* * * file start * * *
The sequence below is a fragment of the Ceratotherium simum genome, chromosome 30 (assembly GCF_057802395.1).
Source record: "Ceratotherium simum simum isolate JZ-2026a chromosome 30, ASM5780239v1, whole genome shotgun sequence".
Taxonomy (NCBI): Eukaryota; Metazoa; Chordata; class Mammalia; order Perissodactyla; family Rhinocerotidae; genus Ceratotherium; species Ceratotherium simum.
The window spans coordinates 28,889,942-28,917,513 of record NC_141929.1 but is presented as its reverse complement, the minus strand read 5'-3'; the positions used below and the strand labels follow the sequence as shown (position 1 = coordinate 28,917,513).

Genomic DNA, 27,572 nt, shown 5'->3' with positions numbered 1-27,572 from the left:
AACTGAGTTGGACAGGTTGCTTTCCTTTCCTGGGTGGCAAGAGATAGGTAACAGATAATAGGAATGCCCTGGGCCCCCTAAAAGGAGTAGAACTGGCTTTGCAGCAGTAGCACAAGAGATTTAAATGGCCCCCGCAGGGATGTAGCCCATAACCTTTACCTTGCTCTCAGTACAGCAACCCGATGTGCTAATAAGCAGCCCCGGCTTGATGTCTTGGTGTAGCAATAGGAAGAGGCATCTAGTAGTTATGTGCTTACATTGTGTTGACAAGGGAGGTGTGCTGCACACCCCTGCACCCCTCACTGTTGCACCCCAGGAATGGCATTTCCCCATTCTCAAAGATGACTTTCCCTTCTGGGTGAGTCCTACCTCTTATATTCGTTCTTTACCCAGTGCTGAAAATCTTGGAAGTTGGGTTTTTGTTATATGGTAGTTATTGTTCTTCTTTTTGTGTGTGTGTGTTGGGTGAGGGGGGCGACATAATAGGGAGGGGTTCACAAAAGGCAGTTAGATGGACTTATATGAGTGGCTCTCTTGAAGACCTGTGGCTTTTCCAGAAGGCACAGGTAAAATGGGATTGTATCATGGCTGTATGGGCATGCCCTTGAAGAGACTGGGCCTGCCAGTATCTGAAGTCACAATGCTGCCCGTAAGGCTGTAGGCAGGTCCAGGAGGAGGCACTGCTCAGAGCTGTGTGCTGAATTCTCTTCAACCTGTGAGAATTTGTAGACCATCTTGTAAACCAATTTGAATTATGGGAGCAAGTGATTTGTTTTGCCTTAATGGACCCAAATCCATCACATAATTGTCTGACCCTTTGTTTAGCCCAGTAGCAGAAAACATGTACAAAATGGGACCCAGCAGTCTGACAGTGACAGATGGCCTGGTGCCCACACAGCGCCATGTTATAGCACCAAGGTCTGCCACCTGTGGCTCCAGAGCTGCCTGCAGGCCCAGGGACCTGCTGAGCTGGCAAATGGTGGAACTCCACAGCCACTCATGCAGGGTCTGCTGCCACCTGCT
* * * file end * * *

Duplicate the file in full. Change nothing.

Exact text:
The sequence below is a fragment of the Ceratotherium simum genome, chromosome 30 (assembly GCF_057802395.1).
Source record: "Ceratotherium simum simum isolate JZ-2026a chromosome 30, ASM5780239v1, whole genome shotgun sequence".
Taxonomy (NCBI): Eukaryota; Metazoa; Chordata; class Mammalia; order Perissodactyla; family Rhinocerotidae; genus Ceratotherium; species Ceratotherium simum.
The window spans coordinates 28,889,942-28,917,513 of record NC_141929.1 but is presented as its reverse complement, the minus strand read 5'-3'; the positions used below and the strand labels follow the sequence as shown (position 1 = coordinate 28,917,513).

Genomic DNA, 27,572 nt, shown 5'->3' with positions numbered 1-27,572 from the left:
AACTGAGTTGGACAGGTTGCTTTCCTTTCCTGGGTGGCAAGAGATAGGTAACAGATAATAGGAATGCCCTGGGCCCCCTAAAAGGAGTAGAACTGGCTTTGCAGCAGTAGCACAAGAGATTTAAATGGCCCCCGCAGGGATGTAGCCCATAACCTTTACCTTGCTCTCAGTACAGCAACCCGATGTGCTAATAAGCAGCCCCGGCTTGATGTCTTGGTGTAGCAATAGGAAGAGGCATCTAGTAGTTATGTGCTTACATTGTGTTGACAAGGGAGGTGTGCTGCACACCCCTGCACCCCTCACTGTTGCACCCCAGGAATGGCATTTCCCCATTCTCAAAGATGACTTTCCCTTCTGGGTGAGTCCTACCTCTTATATTCGTTCTTTACCCAGTGCTGAAAATCTTGGAAGTTGGGTTTTTGTTATATGGTAGTTATTGTTCTTCTTTTTGTGTGTGTGTGTTGGGTGAGGGGGGCGACATAATAGGGAGGGGTTCACAAAAGGCAGTTAGATGGACTTATATGAGTGGCTCTCTTGAAGACCTGTGGCTTTTCCAGAAGGCACAGGTAAAATGGGATTGTATCATGGCTGTATGGGCATGCCCTTGAAGAGACTGGGCCTGCCAGTATCTGAAGTCACAATGCTGCCCGTAAGGCTGTAGGCAGGTCCAGGAGGAGGCACTGCTCAGAGCTGTGTGCTGAATTCTCTTCAACCTGTGAGAATTTGTAGACCATCTTGTAAACCAATTTGAATTATGGGAGCAAGTGATTTGTTTTGCCTTAATGGACCCAAATCCATCACATAATTGTCTGACCCTTTGTTTAGCCCAGTAGCAGAAAACATGTACAAAATGGGACCCAGCAGTCTGACAGTGACAGATGGCCTGGTGCCCACACAGCGCCATGTTATAGCACCAAGGTCTGCCACCTGTGGCTCCAGAGCTGCCTGCAGGCCCAGGGACCTGCTGAGCTGGCAAATGGTGGAACTCCACAGCCACTCATGCAGGGTCTGCTGCCACCTGCT